MUNICH – Volkswagen boss Herbert Diess said on Sunday that self-driving cars, not electric vehicles, were the “real game changer” for the auto industry, which is facing the end of combustion engines in Europe. here 2035.
Diess’s comments signal the pace at which the 62-year-old is trying to transform Europe’s biggest automaker by essentially saying the switch to battery-electric vehicles, which has yet to be backed by actual sales, has been sealed.
âAutonomous driving is really going to change our industry like never before,â Diess said in Munich ahead of the IAA Mobility Show’s official opening, adding that the switch to electrified cars was âa bit easyâ in comparison.
âThe real game changer is software and autonomous driving. “
Diess spoke as environmental pressure on the auto sector intensifies, with the European Commission proposing in July an effective ban on the sale of new gasoline and diesel cars from 2035.
On Friday, Greenpeace and German environmental NGO Deutsche Umwelthilfe (DUH) said they would take legal action against German automakers, including Volkswagen, if they did not step up their climate change policies.
Diess, who was confronted with Greenpeace activists before entering the site on Sunday, is therefore not just aiming to overtake Tesla and make Volkswagen the world’s largest seller of electric vehicles by 2025.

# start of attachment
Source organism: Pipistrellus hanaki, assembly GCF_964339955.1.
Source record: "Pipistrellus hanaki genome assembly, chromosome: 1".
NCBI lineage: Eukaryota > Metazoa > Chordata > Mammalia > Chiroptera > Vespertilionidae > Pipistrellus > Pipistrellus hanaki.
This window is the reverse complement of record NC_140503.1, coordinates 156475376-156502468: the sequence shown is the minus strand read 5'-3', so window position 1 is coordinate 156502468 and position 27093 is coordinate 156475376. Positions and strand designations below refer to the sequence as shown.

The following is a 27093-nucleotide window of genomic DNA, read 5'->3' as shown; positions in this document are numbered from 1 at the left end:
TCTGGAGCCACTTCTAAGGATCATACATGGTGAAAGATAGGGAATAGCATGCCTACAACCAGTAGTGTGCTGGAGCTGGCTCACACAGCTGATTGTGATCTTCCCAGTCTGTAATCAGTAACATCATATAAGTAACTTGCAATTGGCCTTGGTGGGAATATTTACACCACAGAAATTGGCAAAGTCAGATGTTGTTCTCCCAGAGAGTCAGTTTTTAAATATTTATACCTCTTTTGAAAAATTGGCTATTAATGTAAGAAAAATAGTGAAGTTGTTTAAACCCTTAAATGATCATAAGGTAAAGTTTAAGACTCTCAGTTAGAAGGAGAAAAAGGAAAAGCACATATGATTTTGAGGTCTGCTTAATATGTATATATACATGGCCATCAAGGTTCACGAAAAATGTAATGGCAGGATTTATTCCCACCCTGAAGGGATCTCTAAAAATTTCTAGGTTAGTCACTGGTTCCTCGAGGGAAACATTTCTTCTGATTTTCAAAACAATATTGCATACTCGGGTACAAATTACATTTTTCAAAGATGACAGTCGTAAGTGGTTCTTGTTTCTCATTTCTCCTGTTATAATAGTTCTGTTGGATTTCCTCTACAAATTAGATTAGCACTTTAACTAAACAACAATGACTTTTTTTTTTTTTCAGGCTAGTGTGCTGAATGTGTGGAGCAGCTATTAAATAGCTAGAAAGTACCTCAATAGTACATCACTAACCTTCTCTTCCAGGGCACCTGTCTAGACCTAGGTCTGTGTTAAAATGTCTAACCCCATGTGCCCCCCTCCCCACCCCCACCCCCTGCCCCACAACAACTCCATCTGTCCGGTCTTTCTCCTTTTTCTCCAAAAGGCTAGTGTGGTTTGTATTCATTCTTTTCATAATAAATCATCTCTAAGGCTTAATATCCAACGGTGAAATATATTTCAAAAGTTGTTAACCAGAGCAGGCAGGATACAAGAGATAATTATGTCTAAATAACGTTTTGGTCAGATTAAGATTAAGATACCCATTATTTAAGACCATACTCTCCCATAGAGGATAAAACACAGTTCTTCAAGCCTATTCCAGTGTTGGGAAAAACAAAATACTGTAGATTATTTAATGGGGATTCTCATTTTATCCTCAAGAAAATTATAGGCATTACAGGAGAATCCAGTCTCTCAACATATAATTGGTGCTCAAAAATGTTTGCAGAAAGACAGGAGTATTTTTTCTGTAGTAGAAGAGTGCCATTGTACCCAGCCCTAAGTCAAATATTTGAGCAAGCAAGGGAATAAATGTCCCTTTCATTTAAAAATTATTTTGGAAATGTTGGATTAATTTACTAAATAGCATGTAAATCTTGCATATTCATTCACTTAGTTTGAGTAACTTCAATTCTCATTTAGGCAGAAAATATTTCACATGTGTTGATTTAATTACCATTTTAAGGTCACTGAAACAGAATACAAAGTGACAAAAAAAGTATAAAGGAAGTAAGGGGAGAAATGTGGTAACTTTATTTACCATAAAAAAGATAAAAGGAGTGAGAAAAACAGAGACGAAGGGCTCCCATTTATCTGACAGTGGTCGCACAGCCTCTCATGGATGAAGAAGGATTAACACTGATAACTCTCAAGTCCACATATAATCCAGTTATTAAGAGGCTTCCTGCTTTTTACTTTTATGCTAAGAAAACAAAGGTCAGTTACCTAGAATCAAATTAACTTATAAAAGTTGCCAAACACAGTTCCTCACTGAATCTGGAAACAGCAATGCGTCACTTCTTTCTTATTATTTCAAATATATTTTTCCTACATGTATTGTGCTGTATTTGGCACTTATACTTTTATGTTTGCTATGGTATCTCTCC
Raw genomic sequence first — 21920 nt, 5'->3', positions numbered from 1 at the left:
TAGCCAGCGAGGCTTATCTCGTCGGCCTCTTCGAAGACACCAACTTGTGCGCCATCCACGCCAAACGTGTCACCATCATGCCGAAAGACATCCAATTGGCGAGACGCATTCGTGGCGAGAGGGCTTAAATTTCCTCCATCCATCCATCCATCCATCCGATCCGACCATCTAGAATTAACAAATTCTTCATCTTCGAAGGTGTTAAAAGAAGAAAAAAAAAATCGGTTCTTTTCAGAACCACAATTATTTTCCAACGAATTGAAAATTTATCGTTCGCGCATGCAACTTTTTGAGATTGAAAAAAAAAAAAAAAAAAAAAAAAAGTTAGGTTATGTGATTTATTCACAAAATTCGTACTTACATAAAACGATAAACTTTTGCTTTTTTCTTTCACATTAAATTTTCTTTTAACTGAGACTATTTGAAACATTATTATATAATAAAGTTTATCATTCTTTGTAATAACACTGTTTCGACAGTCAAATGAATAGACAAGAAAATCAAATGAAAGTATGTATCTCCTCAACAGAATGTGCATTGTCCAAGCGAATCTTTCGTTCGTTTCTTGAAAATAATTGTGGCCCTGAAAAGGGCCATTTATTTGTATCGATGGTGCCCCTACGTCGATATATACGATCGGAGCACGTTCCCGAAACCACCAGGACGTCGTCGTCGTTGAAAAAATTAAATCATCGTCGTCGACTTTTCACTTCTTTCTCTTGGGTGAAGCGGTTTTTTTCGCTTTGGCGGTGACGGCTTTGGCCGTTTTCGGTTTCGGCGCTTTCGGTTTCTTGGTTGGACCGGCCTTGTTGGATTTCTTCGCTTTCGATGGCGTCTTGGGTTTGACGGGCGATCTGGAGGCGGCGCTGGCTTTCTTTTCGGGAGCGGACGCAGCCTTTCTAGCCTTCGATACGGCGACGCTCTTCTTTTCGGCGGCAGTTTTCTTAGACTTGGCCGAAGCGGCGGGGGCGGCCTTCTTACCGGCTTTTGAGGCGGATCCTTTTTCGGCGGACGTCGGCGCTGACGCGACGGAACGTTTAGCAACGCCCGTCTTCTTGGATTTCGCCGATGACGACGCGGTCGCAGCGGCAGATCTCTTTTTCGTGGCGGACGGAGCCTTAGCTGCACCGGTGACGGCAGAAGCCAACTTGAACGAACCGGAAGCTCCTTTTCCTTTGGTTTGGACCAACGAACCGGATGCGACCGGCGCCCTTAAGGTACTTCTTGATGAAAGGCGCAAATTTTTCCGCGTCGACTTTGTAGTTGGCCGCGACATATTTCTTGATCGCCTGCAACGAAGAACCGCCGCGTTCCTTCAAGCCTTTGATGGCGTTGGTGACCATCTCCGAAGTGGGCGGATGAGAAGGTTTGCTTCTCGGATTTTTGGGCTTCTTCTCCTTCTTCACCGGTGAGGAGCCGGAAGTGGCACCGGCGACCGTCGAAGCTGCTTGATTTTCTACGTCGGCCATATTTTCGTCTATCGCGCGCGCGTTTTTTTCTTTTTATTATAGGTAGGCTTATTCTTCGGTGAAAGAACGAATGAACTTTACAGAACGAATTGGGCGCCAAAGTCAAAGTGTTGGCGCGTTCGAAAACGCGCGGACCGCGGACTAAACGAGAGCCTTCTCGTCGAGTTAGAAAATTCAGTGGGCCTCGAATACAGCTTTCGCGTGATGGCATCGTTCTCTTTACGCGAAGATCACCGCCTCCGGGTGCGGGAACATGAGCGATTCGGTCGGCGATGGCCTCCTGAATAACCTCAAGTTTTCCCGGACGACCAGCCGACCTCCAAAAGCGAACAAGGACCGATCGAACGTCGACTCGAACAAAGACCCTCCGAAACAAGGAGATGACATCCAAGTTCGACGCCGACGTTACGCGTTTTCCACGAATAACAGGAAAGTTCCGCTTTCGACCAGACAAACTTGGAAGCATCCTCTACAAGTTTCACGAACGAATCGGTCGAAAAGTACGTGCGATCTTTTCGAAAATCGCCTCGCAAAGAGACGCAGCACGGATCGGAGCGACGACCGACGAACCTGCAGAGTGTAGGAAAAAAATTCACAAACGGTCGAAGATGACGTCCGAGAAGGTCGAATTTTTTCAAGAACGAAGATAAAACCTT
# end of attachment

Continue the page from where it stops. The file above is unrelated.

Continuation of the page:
He also wants to make software services for autonomous cars a key pillar of the group’s future business, which is why Volkswagen has acquired autonomous driving software startup Argo AI, a competitor of Alphabet Inc.’s Waymo.
Traditional automakers and tech companies have spent billions of dollars over the past decade to realize the vision of driverless cars, but axis robots remain elusive due to technical and regulatory hurdles that require continued human presence.
Volkswagen is forecasting 1.2 trillion euros ($ 1.43 trillion) in automotive software-based sales by 2030, accounting for about a quarter of the global mobility market, which is expected to more than double to reach 5 trillion euros as a result.
âBy 2030â¦ approximately 85% of our business is cars, private cars, private and shared rental cars. And about 15% of mobility should be shuttles, mobility as a service, âsaid Diess.
This has to do with the group’s recent decision to lead a consortium in the acquisition of car rental company Europcar, a gamble on potentially lucrative mobility services that have yet to come true.
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